"I have been pleased to witness how engaged students become in engineering, art, and mathematics when the final product is their own 3D printed object."


Mark’s experience crafting lessons for all grades had led him to identify a set of broad guidelines for developing successful lessons. He’s also identified some great resources. 

  • Lessons should be open ended while still having clearly defined design constraints and goals.
  • Students will be creative and will see their own hand in the printed objects.
  • Lessons are tied to one or more existing core curriculum standards. 3D printing shouldn’t be the only outcome.
  • Age appropriate software is used, scaffolding when needed with templates or starter files.
  • Lessons build in complexity from grade to grade, reinforcing previous skills while introducing more tools and deeper ways of using existing tools.
  • It’s OK if the lesson is team taught by technology staff and teaching staff. It’s a huge treat for the tech staff who normally don’t get to work with kids and can help teaching staff get comfortable with the new technology. It’s good for kids to see adults working as a team since they are often asked to work in teams themselves.

Mark finds that the best resources for creating lessons are teachers, product manuals, and the Ultimaker online forum. Mark brainstorms with teachers to decide what standards to cover and what the printed object will be. Then he chooses the best age-appropriate workflow and identifies what might need to be taught. He finds software documentation to be a great resource for creating templates for younger kids or streamlining production flow. Mark describes the Ultimaker forum as “a very active online forum filled with kind and generous users that I have turned to for help many times.” He makes it a point to tell others about his own struggles and how he gets help from the forum as an example of life-long learning and how to learn something that isn’t in a book.


As for materials, Mark only prints in PLA, since:

  • it is biodegradable
  • it does not release toxic fumes when printing
  • it does not require a heated bed
  • it still strong enough for any of the jobs he needs

Mark has actually replaced the clutch gears on his reel lawn mower using PLA and they outperform the original parts.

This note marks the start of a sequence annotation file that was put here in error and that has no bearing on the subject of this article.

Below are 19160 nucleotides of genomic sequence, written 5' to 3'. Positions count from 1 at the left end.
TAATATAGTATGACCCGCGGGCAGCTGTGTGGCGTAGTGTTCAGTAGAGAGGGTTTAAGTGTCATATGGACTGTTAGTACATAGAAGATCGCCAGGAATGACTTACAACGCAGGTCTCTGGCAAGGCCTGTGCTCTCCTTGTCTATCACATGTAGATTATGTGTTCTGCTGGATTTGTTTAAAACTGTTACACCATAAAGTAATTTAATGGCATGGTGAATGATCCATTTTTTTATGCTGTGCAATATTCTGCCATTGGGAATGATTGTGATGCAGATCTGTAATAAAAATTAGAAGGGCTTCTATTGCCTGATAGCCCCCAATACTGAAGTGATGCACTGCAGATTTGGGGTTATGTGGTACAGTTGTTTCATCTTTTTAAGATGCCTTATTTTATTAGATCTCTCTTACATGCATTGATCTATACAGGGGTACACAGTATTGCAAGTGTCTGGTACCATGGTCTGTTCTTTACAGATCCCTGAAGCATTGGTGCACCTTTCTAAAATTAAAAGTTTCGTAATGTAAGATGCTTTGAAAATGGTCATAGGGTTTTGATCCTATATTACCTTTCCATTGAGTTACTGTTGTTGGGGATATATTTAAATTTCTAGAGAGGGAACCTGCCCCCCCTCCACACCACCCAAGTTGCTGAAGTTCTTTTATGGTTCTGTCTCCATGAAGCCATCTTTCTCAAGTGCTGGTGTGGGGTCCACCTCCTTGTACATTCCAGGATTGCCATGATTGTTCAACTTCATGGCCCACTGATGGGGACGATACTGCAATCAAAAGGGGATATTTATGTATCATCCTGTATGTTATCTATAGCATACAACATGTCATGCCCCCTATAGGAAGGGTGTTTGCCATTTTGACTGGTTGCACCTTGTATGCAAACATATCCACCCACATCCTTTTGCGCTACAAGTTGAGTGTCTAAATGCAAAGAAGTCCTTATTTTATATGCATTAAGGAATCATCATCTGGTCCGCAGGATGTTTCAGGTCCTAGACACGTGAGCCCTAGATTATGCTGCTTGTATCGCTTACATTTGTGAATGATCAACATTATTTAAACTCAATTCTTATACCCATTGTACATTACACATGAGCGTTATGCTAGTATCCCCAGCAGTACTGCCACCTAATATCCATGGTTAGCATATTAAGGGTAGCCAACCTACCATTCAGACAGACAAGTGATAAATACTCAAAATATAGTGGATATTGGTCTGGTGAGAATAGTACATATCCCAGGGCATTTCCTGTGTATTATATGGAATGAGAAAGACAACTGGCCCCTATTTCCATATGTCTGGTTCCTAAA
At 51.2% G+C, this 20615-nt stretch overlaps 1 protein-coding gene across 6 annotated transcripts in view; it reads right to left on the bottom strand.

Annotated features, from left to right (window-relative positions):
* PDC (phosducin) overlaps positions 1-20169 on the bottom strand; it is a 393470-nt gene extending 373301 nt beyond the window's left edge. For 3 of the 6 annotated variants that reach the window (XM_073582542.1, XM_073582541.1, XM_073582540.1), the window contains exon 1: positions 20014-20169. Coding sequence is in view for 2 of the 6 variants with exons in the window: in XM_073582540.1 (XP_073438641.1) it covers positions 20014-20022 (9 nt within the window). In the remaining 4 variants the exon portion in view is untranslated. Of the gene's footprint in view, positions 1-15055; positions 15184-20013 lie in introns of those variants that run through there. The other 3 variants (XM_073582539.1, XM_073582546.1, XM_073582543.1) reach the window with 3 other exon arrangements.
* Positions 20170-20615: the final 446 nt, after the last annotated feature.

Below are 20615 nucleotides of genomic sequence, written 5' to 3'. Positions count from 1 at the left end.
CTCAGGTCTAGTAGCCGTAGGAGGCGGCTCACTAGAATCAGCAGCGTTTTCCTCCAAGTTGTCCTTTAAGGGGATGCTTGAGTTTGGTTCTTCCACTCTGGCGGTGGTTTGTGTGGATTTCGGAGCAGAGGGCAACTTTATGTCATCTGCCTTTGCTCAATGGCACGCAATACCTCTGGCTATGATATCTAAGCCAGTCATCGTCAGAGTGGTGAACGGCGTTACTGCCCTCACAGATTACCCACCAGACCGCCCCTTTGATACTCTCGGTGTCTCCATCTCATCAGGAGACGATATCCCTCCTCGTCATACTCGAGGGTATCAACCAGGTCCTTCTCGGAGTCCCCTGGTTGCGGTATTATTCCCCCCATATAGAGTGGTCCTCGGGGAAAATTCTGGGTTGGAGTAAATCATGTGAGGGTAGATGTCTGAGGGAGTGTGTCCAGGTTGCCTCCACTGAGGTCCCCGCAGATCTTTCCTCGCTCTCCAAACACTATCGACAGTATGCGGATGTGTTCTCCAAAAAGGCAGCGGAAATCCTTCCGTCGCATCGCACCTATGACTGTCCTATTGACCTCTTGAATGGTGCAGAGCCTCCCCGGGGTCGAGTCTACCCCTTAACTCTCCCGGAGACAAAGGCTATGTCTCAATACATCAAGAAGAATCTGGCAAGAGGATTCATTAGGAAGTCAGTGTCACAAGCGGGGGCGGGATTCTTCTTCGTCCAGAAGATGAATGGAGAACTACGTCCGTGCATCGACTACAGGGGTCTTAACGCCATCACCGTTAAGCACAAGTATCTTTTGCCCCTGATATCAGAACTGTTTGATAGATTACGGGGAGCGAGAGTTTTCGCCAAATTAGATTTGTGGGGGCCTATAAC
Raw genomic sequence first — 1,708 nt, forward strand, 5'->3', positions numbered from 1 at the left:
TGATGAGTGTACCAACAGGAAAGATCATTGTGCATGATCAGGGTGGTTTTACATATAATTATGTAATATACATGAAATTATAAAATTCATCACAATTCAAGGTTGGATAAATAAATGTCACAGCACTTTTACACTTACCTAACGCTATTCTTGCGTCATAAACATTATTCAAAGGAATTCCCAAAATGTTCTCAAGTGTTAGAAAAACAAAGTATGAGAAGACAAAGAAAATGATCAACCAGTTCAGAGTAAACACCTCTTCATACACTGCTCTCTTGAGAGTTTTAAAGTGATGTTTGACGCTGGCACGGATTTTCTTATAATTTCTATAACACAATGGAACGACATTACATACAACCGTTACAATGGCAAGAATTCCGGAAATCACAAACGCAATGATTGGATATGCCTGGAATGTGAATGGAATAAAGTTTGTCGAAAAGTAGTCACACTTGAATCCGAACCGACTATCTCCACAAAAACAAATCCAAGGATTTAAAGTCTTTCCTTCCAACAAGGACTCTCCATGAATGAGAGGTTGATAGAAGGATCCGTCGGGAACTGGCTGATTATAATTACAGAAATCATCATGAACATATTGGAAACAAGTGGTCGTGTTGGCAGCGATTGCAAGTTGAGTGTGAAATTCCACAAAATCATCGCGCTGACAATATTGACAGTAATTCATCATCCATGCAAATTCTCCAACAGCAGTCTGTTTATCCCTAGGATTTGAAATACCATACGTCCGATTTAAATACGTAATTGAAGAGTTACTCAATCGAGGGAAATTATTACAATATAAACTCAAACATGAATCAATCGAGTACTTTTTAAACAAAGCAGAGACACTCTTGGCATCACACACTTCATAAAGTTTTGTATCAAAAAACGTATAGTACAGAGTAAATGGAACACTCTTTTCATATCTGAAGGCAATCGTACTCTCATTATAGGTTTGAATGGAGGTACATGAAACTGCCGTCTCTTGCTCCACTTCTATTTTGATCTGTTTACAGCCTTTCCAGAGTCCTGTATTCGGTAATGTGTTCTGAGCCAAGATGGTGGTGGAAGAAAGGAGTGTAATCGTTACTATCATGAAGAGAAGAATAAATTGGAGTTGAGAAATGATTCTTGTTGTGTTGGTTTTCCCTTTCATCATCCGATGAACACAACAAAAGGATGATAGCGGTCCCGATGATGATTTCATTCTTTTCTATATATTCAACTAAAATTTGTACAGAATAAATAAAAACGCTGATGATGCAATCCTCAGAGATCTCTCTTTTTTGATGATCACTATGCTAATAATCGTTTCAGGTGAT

We asked Mark what he thinks makes a good 3D printer for the classroom and why he prefers the Ultimaker Original+. Here’s what he looks for in a 3D classroom printer.

  • Reliability. Machines should have low downtime and be end user serviceable.  When the printer isn’t happy, nobody is happy.
  • Precision and accuracy. Every kid deserves a good print of their model. The first print should be as good as the 500th.
  • Speed and build volume. When printing for a class of over 25 kids, you need to print several objects at a time.
  • PLA printing. You are printing in a closed environment around children. Non-toxic fumes and bio-degradable materials are a necessity.
  • Open-source. No limits on the depth of tinkering a student can do.

The Ultimaker Original+ is a great printer for schools. It strikes a perfect balance between reliability, durability, and cost. It comes as a kit which is really nice because building the printer is extremely educational, fun and empowering.




"With an open source 3D printer, there will never be a student question that they or myself will not be allowed to get the answer to. An interested student can use the Ultimaker as an entry point to learn more about robotic controls, gcode language, stepper motor control, all the math that the firmware does to calculate accelerations of the tool path, how PID and PWM controls work, etc. The list goes on and on."


The benefits of using 3D printing in the classroom are undeniable. According to Mark it lies in student engagement and ease in creating multidisciplinary lessons. Kids are more willing to play and experiment with concepts since they want to make a cool 3D printed objects.

Affordable open source 3D printers change the educational process. A world of ideas and possibilities is opened to young and idea-filled minds. Students are exposed to cutting edge technology that doesn’t bust the budget and teachers have an exciting platform for building multidisciplinary lessons for all ages.